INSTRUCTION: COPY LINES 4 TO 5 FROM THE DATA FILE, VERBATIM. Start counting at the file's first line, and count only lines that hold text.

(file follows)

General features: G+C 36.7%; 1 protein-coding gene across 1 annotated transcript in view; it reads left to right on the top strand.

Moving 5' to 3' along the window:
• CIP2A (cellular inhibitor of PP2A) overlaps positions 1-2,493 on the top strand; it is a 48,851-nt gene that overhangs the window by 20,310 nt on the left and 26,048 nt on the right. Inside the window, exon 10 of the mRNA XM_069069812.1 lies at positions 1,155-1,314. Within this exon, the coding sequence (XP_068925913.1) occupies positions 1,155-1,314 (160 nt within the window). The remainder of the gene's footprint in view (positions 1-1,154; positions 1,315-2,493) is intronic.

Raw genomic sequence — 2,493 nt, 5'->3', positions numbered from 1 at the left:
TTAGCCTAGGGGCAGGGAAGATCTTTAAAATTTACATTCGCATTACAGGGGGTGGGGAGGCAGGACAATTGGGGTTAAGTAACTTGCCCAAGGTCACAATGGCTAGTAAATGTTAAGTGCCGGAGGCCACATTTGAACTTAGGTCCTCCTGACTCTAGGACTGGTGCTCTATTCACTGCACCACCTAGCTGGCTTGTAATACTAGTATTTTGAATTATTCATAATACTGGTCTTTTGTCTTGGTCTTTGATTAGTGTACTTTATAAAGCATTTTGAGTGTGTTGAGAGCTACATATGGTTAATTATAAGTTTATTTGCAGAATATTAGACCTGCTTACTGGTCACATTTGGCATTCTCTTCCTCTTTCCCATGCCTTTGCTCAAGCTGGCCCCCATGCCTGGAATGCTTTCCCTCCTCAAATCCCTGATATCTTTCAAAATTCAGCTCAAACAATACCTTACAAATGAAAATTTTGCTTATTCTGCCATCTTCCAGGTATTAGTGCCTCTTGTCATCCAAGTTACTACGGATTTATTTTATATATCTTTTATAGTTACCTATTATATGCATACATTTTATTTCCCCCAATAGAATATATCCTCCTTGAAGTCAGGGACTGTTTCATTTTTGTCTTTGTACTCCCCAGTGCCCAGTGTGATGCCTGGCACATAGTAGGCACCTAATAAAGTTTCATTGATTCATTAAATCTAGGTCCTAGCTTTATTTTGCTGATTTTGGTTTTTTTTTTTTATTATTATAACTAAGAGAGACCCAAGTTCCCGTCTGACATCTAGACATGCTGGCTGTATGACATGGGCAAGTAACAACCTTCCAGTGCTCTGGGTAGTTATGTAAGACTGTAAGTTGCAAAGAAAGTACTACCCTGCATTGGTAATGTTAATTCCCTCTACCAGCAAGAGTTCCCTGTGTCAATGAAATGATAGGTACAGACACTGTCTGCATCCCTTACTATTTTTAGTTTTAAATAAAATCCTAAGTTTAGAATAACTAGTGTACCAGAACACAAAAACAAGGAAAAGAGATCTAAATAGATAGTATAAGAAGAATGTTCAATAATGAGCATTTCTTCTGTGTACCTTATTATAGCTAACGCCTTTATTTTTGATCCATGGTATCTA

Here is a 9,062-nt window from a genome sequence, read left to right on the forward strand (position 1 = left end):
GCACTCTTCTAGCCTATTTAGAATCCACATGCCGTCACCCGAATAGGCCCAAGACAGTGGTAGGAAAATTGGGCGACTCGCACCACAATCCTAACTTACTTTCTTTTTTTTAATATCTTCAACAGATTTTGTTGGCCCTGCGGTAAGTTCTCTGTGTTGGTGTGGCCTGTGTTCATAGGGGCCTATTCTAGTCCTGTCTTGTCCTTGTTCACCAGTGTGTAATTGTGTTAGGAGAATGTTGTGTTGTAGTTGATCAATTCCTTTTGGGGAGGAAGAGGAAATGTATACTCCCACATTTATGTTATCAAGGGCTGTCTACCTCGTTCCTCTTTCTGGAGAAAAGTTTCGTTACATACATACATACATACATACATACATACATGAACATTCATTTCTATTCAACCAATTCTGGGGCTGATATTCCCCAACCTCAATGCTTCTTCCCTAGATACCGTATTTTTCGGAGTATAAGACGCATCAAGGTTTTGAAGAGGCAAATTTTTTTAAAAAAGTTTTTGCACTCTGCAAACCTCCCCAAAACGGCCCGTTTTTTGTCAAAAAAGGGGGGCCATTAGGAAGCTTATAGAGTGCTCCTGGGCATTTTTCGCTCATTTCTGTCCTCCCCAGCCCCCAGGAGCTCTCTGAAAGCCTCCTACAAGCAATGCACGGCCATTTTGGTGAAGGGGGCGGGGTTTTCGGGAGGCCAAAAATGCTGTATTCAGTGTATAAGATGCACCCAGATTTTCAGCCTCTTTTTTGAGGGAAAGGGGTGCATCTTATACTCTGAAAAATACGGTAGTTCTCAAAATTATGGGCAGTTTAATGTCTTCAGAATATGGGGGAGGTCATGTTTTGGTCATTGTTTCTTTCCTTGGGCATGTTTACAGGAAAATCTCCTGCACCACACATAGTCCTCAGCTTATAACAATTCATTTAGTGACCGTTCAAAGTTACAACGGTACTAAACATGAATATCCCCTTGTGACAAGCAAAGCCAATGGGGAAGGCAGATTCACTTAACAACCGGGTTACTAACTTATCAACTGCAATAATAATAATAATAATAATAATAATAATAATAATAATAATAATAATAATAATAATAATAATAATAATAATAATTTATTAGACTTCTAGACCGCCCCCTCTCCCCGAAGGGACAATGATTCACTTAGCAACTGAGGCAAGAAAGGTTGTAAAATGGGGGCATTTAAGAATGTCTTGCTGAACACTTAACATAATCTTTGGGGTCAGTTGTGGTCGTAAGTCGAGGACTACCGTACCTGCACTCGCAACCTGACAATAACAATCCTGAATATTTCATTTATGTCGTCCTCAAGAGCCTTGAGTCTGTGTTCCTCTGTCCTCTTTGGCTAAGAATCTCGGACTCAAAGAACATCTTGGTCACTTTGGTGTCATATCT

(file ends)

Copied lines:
Raw genomic sequence — 2,493 nt, 5'->3', positions numbered from 1 at the left:
TTAGCCTAGGGGCAGGGAAGATCTTTAAAATTTACATTCGCATTACAGGGGGTGGGGAGGCAGGACAATTGGGGTTAAGTAACTTGCCCAAGGTCACAATGGCTAGTAAATGTTAAGTGCCGGAGGCCACATTTGAACTTAGGTCCTCCTGACTCTAGGACTGGTGCTCTATTCACTGCACCACCTAGCTGGCTTGTAATACTAGTATTTTGAATTATTCATAATACTGGTCTTTTGTCTTGGTCTTTGATTAGTGTACTTTATAAAGCATTTTGAGTGTGTTGAGAGCTACATATGGTTAATTATAAGTTTATTTGCAGAATATTAGACCTGCTTACTGGTCACATTTGGCATTCTCTTCCTCTTTCCCATGCCTTTGCTCAAGCTGGCCCCCATGCCTGGAATGCTTTCCCTCCTCAAATCCCTGATATCTTTCAAAATTCAGCTCAAACAATACCTTACAAATGAAAATTTTGCTTATTCTGCCATCTTCCAGGTATTAGTGCCTCTTGTCATCCAAGTTACTACGGATTTATTTTATATATCTTTTATAGTTACCTATTATATGCATACATTTTATTTCCCCCAATAGAATATATCCTCCTTGAAGTCAGGGACTGTTTCATTTTTGTCTTTGTACTCCCCAGTGCCCAGTGTGATGCCTGGCACATAGTAGGCACCTAATAAAGTTTCATTGATTCATTAAATCTAGGTCCTAGCTTTATTTTGCTGATTTTGGTTTTTTTTTTTTATTATTATAACTAAGAGAGACCCAAGTTCCCGTCTGACATCTAGACATGCTGGCTGTATGACATGGGCAAGTAACAACCTTCCAGTGCTCTGGGTAGTTATGTAAGACTGTAAGTTGCAAAGAAAGTACTACCCTGCATTGGTAATGTTAATTCCCTCTACCAGCAAGAGTTCCCTGTGTCAATGAAATGATAGGTACAGACACTGTCTGCATCCCTTACTATTTTTAGTTTTAAATAAAATCCTAAGTTTAGAATAACTAGTGTACCAGAACACAAAAACAAGGAAAAGAGATCTAAATAGATAGTATAAGAAGAATGTTCAATAATGAGCATTTCTTCTGTGTACCTTATTATAGCTAACGCCTTTATTTTTGATCCATGGTATCTA